Petrol and diesel prices rose by around 3p a litre in December taking them to their highest average prices since July 2015.
RAC Fuel Watch data for the last month of 2016* shows unleaded hit 117.23p a litre on 29 December and diesel 119.63p having been 114.24p and 116.56p a litre at the beginning of the month.
The wholesale cost of both fuels rose nearly 4p a litre as a result of oil production cuts announced by the Organisation of the Petroleum Exporting Countries at the end of November. This led to oil rising 11.75% from $49.09 on 30 November to $54.86 on 30 December, with the price going back up through the $50 a barrel mark for the first time since late October. The price of oil is more than double what it was in January 2016 when a low of $26 a barrel was recorded.
The increased cost of fuel meant filling up an average 55-litre family car with petrol rose by £1.60 from £62.83 to £64.48 and for diesel from £64.11 to £65.80. In the course of 2016 unleaded went up 14.5p a litre from 102.99p at the beginning of January and diesel increased 13.64p from 105.99p a litre, although the diesel price went on to reach a low at the end of January of 101.05p, meaning motorists are now paying 18.5p more a litre now.
Consequently, it now costs £8 more for a tank of petrol than it did at the same time last year and £10 more for diesel based on the end of January low price of 101.05p a litre.
Interestingly, throughout December the average price of a litre of supermarket fuel increased more than it did among all retailers – 3.34p for petrol and 3.16p for diesel compared to 2.99p and 3.07p nationally.
RAC fuel spokesman Simon Williams said: “The rising oil price is bad news for motorists as it caused a nasty jump in pump prices in the most expensive month of the year.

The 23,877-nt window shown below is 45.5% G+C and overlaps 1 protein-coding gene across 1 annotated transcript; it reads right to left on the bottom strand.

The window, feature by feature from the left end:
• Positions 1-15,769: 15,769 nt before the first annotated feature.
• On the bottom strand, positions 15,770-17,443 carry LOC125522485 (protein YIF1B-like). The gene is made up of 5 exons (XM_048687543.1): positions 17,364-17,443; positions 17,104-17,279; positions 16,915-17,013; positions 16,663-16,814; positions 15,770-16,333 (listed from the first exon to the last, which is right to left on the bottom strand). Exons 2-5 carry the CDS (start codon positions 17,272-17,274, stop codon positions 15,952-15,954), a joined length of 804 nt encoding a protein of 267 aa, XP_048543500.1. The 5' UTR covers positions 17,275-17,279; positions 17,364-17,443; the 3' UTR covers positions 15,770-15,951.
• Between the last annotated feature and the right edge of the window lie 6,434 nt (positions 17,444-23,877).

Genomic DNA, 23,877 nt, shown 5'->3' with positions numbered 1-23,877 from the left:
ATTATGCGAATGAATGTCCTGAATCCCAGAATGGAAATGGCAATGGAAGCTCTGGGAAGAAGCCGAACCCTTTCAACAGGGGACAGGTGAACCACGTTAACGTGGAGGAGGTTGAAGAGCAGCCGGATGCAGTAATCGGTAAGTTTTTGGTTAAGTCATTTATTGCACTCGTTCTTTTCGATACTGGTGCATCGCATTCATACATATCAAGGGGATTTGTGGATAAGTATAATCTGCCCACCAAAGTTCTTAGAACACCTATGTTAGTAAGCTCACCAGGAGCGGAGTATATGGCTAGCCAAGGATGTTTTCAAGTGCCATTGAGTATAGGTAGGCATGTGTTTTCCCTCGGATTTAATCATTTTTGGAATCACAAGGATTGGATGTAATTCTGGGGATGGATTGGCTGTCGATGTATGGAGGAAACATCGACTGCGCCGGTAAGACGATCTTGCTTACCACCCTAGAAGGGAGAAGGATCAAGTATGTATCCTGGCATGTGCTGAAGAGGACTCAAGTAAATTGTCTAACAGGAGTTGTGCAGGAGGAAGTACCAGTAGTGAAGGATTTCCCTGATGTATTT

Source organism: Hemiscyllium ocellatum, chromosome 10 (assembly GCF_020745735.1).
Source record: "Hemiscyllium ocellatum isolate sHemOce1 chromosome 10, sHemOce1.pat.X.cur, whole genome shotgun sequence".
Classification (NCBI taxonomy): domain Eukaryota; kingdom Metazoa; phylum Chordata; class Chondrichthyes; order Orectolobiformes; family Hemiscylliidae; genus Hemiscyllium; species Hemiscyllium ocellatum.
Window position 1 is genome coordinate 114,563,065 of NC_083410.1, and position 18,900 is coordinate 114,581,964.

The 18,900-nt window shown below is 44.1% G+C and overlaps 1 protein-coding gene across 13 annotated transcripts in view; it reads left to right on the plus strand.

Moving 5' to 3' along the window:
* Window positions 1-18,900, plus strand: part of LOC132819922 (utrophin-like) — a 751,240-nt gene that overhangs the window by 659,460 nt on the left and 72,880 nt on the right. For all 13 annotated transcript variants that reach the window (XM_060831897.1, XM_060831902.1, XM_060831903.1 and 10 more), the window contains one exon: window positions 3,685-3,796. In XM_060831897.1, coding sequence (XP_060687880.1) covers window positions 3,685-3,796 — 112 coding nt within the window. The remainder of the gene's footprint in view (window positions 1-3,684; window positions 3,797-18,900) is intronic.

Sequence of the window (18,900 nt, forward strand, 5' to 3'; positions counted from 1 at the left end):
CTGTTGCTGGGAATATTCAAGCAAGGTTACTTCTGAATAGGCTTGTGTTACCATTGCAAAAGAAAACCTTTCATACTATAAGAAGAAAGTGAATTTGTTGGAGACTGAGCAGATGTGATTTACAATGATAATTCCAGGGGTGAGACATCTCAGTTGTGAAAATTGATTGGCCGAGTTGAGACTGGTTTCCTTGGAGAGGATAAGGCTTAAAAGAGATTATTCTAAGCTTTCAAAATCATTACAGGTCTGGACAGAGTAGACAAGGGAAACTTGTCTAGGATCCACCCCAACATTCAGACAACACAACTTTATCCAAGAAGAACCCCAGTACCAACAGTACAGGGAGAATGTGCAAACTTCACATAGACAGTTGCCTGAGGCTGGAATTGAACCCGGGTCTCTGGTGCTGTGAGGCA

“While forecourt prices rose by 3p a litre in December as the RAC predicted, they didn’t rocket as others had forecast. The big question now is how much further are they likely to go up, particularly in the long January wait to the next payday.
“So far the price rises we’ve seen are purely down to the announcement at the end of November that OPEC and non-OPEC countries would be cutting oil production this month. Everything now depends on the strength of the deal and each country sticking to the agreed production levels. Russia will be of particular interest as it is currently producing at near record levels.
“We are optimistic that prices will not increase by another 3p a litre in January based on what’s going on with oil and wholesale fuel now, but if in the months ahead the barrel price was to get nearer to $60 and the pound was to weaken further then that would be the worst possible combination for motorists.
“Our current forecast for the next two weeks is for petrol to be around the 118p mark and for diesel to go up to around 121p a litre. We should also say that we need the pound not to lose any more value against the dollar as fuel, like oil, is traded in dollars.”
Regional fuel price variation
By the end of December Northern Ireland was the cheapest place to buy petrol, with the average price of a litre of unleaded selling for 115.58p, but it also saw the smallest increase in price through the month at 1.9p a litre.
The South East remained the most expensive region for both petrol and diesel, with the average litre of unleaded costing 117.84p, and diesel 120.28p, but Scotland saw the biggest jump in the petrol price at 3.75p a litre. Northern Ireland also had the cheapest diesel at 117.88p per litre and the smallest increase in the diesel price at 2.71p a litre.
Regional average unleaded pump prices
|Petrol - ppl||04/12/2016||29/12/2016||Change|
|Yorkshire And Humber||113.57||116.81||3.24|
Regional average diesel pump prices
|Diesel - ppl||04/12/2016||29/12/2016||Change|
|Yorkshire And Humber||116.34||119.29||2.95|
Notes to Editors
* The core data for the December 2016 RAC Fuel Watch report is based on an analysis of Experian Catalist average prices from 4 to 29 December 2016.
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